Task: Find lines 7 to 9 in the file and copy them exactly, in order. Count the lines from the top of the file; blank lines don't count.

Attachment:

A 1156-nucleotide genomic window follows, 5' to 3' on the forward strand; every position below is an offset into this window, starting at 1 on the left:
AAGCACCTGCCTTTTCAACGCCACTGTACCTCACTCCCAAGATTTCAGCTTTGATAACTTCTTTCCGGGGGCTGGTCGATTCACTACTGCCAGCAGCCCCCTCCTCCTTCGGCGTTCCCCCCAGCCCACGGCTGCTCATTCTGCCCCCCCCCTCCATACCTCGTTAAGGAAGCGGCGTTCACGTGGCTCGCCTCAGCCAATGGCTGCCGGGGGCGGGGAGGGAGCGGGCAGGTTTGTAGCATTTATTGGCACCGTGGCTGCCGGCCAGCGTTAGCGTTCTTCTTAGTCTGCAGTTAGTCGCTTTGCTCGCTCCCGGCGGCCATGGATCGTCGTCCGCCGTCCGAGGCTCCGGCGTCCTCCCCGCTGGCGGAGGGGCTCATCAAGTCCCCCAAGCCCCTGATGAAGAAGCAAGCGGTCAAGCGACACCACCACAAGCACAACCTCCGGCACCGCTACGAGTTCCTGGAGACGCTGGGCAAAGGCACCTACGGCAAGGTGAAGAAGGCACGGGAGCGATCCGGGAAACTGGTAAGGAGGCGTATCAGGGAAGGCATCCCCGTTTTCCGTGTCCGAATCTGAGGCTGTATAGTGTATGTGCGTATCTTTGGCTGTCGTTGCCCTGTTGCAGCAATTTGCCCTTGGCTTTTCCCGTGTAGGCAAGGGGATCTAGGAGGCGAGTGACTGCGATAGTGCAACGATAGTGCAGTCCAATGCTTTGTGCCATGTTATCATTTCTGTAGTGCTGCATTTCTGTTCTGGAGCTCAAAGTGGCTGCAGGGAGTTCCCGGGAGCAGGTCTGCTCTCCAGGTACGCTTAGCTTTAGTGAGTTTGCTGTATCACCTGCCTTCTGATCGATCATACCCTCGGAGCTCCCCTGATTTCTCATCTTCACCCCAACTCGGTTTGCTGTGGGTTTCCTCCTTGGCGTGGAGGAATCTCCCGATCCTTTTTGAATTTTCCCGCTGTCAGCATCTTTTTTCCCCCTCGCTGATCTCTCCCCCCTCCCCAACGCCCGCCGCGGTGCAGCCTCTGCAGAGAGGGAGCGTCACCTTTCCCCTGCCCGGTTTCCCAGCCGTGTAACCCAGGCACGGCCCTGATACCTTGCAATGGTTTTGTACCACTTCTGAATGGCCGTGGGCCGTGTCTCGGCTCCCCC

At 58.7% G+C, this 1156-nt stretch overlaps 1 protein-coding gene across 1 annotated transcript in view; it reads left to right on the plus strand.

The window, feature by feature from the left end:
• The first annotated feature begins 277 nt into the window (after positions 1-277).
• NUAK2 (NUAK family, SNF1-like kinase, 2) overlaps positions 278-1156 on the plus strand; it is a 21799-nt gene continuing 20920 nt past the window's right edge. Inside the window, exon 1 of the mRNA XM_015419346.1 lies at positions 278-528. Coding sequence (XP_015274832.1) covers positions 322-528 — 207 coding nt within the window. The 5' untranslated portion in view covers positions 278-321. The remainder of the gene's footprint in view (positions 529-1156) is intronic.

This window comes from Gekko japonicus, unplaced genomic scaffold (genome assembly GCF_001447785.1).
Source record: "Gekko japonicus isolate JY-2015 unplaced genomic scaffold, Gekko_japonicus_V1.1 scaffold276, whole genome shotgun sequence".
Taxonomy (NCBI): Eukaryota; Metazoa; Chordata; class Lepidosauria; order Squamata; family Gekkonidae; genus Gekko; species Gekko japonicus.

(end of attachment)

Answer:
This window comes from Gekko japonicus, unplaced genomic scaffold (genome assembly GCF_001447785.1).
Source record: "Gekko japonicus isolate JY-2015 unplaced genomic scaffold, Gekko_japonicus_V1.1 scaffold276, whole genome shotgun sequence".
Taxonomy (NCBI): Eukaryota; Metazoa; Chordata; class Lepidosauria; order Squamata; family Gekkonidae; genus Gekko; species Gekko japonicus.